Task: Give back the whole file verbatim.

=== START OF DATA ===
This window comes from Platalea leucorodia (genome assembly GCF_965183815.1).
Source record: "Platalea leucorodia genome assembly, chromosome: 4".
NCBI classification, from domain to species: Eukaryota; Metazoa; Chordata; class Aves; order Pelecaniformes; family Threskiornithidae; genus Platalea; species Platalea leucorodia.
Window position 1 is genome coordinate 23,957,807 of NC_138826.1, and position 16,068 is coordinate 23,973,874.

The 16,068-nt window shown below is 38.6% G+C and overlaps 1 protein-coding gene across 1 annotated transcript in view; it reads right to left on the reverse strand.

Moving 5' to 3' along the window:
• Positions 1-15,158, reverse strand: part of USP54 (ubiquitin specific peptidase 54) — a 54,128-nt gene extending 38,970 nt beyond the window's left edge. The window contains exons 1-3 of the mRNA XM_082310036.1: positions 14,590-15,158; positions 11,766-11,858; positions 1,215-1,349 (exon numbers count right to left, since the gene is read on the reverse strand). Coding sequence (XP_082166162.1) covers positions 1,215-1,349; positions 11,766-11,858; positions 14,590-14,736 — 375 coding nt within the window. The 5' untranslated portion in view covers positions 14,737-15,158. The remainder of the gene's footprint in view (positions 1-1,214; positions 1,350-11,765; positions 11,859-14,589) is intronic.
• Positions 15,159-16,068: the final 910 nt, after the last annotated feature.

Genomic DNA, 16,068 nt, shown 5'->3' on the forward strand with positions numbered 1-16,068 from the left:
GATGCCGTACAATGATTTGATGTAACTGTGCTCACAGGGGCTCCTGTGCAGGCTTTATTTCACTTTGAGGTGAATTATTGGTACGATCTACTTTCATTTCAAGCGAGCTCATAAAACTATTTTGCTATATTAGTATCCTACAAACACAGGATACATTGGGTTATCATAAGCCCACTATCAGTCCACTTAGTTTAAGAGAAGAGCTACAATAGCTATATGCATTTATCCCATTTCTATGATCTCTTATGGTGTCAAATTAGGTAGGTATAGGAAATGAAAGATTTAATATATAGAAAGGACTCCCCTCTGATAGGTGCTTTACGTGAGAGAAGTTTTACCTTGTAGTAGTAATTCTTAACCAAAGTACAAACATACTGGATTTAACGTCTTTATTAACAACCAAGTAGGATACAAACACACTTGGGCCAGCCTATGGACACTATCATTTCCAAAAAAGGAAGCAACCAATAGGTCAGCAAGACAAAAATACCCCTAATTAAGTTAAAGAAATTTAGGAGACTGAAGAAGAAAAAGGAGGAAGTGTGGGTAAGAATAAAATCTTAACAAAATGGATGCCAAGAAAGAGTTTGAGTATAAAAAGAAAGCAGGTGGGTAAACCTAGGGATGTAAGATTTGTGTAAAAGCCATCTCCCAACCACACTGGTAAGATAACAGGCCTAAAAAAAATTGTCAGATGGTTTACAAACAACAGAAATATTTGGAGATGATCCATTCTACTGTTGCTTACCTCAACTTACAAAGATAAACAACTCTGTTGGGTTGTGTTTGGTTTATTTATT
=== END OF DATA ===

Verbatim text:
This window comes from Platalea leucorodia (genome assembly GCF_965183815.1).
Source record: "Platalea leucorodia genome assembly, chromosome: 4".
NCBI classification, from domain to species: Eukaryota; Metazoa; Chordata; class Aves; order Pelecaniformes; family Threskiornithidae; genus Platalea; species Platalea leucorodia.
Window position 1 is genome coordinate 23,957,807 of NC_138826.1, and position 16,068 is coordinate 23,973,874.

The 16,068-nt window shown below is 38.6% G+C and overlaps 1 protein-coding gene across 1 annotated transcript in view; it reads right to left on the reverse strand.

Moving 5' to 3' along the window:
• Positions 1-15,158, reverse strand: part of USP54 (ubiquitin specific peptidase 54) — a 54,128-nt gene extending 38,970 nt beyond the window's left edge. The window contains exons 1-3 of the mRNA XM_082310036.1: positions 14,590-15,158; positions 11,766-11,858; positions 1,215-1,349 (exon numbers count right to left, since the gene is read on the reverse strand). Coding sequence (XP_082166162.1) covers positions 1,215-1,349; positions 11,766-11,858; positions 14,590-14,736 — 375 coding nt within the window. The 5' untranslated portion in view covers positions 14,737-15,158. The remainder of the gene's footprint in view (positions 1-1,214; positions 1,350-11,765; positions 11,859-14,589) is intronic.
• Positions 15,159-16,068: the final 910 nt, after the last annotated feature.

Genomic DNA, 16,068 nt, shown 5'->3' on the forward strand with positions numbered 1-16,068 from the left:
GATGCCGTACAATGATTTGATGTAACTGTGCTCACAGGGGCTCCTGTGCAGGCTTTATTTCACTTTGAGGTGAATTATTGGTACGATCTACTTTCATTTCAAGCGAGCTCATAAAACTATTTTGCTATATTAGTATCCTACAAACACAGGATACATTGGGTTATCATAAGCCCACTATCAGTCCACTTAGTTTAAGAGAAGAGCTACAATAGCTATATGCATTTATCCCATTTCTATGATCTCTTATGGTGTCAAATTAGGTAGGTATAGGAAATGAAAGATTTAATATATAGAAAGGACTCCCCTCTGATAGGTGCTTTACGTGAGAGAAGTTTTACCTTGTAGTAGTAATTCTTAACCAAAGTACAAACATACTGGATTTAACGTCTTTATTAACAACCAAGTAGGATACAAACACACTTGGGCCAGCCTATGGACACTATCATTTCCAAAAAAGGAAGCAACCAATAGGTCAGCAAGACAAAAATACCCCTAATTAAGTTAAAGAAATTTAGGAGACTGAAGAAGAAAAAGGAGGAAGTGTGGGTAAGAATAAAATCTTAACAAAATGGATGCCAAGAAAGAGTTTGAGTATAAAAAGAAAGCAGGTGGGTAAACCTAGGGATGTAAGATTTGTGTAAAAGCCATCTCCCAACCACACTGGTAAGATAACAGGCCTAAAAAAAATTGTCAGATGGTTTACAAACAACAGAAATATTTGGAGATGATCCATTCTACTGTTGCTTACCTCAACTTACAAAGATAAACAACTCTGTTGGGTTGTGTTTGGTTTATTTATT